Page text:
U.S. stock markets were tipped to open lower on Friday, giving up some of the previous day's gains ahead of inflation data that could offer clues on the timing of a U.S. rate rise.
There was also focus on Germany's parliament, which is set to vote on starting discussions over the reform-for-aid package agreed for Greece at the start of the week. Germany is one of several countries in the euro area that must vote for the rescue deal to go ahead.
The European Central Bank, meanwhile, said on Thursday it would increase emergency liquidity to Greek banks, which will reopen on Monday after being closed for three weeks.
Stock index futures were in negative territory during early London trade, with Dow Jones industrial average futures down almost 40 points.
U.S. markets are expected to return their gaze to the economic outlook at home with the release of the June consumer price index (CPI) at 08:30 a.m. ET. June building permits data are also released at that time, while the June consumer sentiment index is due out at 10:00 a.m.
Read MoreTraders watch for whiff of inflation
The data come a day after Federal Reserve Chair Janet Yellen reiterated that U.S. interest rates are likely to rise this year depending on economic conditions.
"The consensus (for the CPI) is (a rise of) 0.3 percent month-on-month and 0.2 percent core," analysts at Rabobank said in a note. The core CPI measure strips out food and energy prices.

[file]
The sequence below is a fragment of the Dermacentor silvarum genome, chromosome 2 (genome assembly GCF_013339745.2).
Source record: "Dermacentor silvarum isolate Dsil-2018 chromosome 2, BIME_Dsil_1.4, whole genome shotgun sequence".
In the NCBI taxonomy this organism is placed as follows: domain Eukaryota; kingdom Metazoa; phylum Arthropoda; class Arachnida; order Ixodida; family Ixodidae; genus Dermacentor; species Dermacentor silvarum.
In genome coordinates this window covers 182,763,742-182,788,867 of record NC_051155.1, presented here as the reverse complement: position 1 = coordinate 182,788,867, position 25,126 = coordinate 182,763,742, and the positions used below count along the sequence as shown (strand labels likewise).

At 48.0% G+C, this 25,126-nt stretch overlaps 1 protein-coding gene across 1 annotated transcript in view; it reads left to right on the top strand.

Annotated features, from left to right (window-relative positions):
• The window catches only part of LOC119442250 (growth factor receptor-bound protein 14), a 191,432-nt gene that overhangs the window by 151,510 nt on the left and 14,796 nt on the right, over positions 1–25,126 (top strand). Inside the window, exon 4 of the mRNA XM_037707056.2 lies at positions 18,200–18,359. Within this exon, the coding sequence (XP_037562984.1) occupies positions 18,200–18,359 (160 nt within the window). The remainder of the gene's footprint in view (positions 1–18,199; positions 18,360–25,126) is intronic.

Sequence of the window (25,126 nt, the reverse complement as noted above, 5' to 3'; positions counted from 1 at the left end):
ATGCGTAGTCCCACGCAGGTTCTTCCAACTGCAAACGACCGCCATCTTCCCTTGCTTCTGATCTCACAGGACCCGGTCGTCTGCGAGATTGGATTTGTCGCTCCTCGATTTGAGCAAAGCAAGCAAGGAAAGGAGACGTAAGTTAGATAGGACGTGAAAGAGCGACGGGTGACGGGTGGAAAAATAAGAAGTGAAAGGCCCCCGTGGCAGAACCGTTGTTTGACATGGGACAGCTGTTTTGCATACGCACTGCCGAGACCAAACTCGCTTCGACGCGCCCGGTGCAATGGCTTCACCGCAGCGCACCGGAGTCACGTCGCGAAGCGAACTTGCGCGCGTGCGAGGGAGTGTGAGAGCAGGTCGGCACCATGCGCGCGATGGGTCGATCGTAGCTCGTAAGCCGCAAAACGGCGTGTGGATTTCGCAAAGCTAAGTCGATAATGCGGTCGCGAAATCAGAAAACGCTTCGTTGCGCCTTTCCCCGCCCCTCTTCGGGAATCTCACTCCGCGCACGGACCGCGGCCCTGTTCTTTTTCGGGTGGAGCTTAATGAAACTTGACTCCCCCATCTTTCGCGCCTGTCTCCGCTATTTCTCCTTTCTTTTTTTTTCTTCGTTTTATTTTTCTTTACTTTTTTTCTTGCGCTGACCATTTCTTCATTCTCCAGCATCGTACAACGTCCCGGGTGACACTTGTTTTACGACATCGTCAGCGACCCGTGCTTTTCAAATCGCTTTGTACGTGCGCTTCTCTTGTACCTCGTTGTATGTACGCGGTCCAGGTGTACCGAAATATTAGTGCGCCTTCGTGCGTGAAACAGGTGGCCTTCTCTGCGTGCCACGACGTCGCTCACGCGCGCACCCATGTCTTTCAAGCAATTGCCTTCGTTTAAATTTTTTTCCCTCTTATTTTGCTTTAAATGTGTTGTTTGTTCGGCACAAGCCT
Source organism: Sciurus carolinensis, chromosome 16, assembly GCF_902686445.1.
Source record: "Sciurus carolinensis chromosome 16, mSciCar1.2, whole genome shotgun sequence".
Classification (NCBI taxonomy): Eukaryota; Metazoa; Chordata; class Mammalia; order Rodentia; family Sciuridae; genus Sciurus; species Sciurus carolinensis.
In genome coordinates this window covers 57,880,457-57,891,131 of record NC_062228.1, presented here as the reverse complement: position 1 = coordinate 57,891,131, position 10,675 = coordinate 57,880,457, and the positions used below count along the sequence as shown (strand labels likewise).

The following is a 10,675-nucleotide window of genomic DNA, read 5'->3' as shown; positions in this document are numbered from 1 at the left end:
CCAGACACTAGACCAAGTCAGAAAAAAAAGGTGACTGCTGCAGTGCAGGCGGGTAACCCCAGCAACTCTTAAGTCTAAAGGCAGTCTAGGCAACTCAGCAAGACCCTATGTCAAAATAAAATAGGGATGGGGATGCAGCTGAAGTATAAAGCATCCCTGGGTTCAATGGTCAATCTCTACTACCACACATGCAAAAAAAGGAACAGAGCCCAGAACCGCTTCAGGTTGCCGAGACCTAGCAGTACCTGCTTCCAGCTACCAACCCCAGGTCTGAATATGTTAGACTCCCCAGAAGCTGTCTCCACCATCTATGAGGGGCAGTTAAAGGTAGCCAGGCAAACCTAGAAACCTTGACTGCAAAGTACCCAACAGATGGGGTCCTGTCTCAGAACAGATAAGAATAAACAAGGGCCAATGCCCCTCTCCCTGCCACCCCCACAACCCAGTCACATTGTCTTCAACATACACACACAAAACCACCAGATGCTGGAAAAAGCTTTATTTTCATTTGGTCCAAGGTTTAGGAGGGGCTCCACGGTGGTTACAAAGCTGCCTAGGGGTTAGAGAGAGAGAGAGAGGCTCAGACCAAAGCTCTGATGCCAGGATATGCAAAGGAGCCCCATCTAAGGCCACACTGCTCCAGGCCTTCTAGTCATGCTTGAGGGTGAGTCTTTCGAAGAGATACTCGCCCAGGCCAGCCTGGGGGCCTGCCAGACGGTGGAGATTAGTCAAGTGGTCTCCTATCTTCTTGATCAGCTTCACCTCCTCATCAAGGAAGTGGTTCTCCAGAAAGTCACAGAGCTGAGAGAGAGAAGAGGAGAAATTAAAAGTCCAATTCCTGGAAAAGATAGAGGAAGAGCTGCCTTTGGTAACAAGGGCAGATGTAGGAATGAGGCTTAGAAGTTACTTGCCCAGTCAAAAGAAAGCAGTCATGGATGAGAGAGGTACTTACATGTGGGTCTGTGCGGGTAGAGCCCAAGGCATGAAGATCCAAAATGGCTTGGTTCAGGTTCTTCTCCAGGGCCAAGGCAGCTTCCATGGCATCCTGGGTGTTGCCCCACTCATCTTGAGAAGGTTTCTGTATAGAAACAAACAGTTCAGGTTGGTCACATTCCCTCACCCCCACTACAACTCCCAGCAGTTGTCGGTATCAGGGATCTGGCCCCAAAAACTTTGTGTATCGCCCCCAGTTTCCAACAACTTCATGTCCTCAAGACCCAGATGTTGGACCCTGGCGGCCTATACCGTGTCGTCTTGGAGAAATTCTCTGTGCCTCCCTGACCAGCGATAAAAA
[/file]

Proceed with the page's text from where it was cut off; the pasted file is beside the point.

"Clearly the Fed is minded to hike regardless, but an upside surprise here might see further momentum back towards the dollar," Rabobank added.
The Fed has kept interest rates at a record low near zero since the global financial crisis and speculation about a rate hike has helped boost the dollar this year.
On Thursday, the currency hit a six-week high against other major currencies, but was a touch softer on Friday with the dollar index hovering at 97.52.
Wall Street shares closed higher on Thursday, with the Nasdaq Composite closing at a record high on the back of upbeat earnings news.
Google, which reported earnings after Thursday's market close, posted quarterly profits that topped analyst expectations.
Elsewhere, European shares gave up early gains to trade lower as a note of caution set in ahead of Germany's parliamentary vote on the Greek bailout deal. In Asia, stock markets closed mostly higher thanks to the positive lead from Wall Street overnight.